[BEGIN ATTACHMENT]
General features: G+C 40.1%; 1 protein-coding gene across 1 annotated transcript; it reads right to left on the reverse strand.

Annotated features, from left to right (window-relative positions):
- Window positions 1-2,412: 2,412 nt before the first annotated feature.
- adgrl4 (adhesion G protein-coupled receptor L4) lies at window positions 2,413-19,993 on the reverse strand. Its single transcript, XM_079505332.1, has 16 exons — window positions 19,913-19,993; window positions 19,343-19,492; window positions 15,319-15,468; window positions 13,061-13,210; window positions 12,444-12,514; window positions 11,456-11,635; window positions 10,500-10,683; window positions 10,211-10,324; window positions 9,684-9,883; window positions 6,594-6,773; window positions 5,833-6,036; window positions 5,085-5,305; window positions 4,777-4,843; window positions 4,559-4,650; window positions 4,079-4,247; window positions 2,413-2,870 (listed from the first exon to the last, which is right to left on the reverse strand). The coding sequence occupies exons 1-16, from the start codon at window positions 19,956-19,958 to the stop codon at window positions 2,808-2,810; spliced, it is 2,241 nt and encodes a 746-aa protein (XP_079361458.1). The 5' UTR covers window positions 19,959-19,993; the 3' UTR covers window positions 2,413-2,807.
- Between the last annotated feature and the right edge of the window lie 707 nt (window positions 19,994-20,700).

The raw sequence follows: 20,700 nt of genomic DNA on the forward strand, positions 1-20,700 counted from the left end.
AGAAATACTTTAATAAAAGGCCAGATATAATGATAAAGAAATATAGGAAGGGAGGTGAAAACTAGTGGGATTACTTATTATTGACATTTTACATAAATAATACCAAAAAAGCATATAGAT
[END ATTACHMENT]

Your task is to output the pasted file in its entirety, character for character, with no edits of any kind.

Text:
General features: G+C 40.1%; 1 protein-coding gene across 1 annotated transcript; it reads right to left on the reverse strand.

Annotated features, from left to right (window-relative positions):
- Window positions 1-2,412: 2,412 nt before the first annotated feature.
- adgrl4 (adhesion G protein-coupled receptor L4) lies at window positions 2,413-19,993 on the reverse strand. Its single transcript, XM_079505332.1, has 16 exons — window positions 19,913-19,993; window positions 19,343-19,492; window positions 15,319-15,468; window positions 13,061-13,210; window positions 12,444-12,514; window positions 11,456-11,635; window positions 10,500-10,683; window positions 10,211-10,324; window positions 9,684-9,883; window positions 6,594-6,773; window positions 5,833-6,036; window positions 5,085-5,305; window positions 4,777-4,843; window positions 4,559-4,650; window positions 4,079-4,247; window positions 2,413-2,870 (listed from the first exon to the last, which is right to left on the reverse strand). The coding sequence occupies exons 1-16, from the start codon at window positions 19,956-19,958 to the stop codon at window positions 2,808-2,810; spliced, it is 2,241 nt and encodes a 746-aa protein (XP_079361458.1). The 5' UTR covers window positions 19,959-19,993; the 3' UTR covers window positions 2,413-2,807.
- Between the last annotated feature and the right edge of the window lie 707 nt (window positions 19,994-20,700).

The raw sequence follows: 20,700 nt of genomic DNA on the forward strand, positions 1-20,700 counted from the left end.
AGAAATACTTTAATAAAAGGCCAGATATAATGATAAAGAAATATAGGAAGGGAGGTGAAAACTAGTGGGATTACTTATTATTGACATTTTACATAAATAATACCAAAAAAGCATATAGAT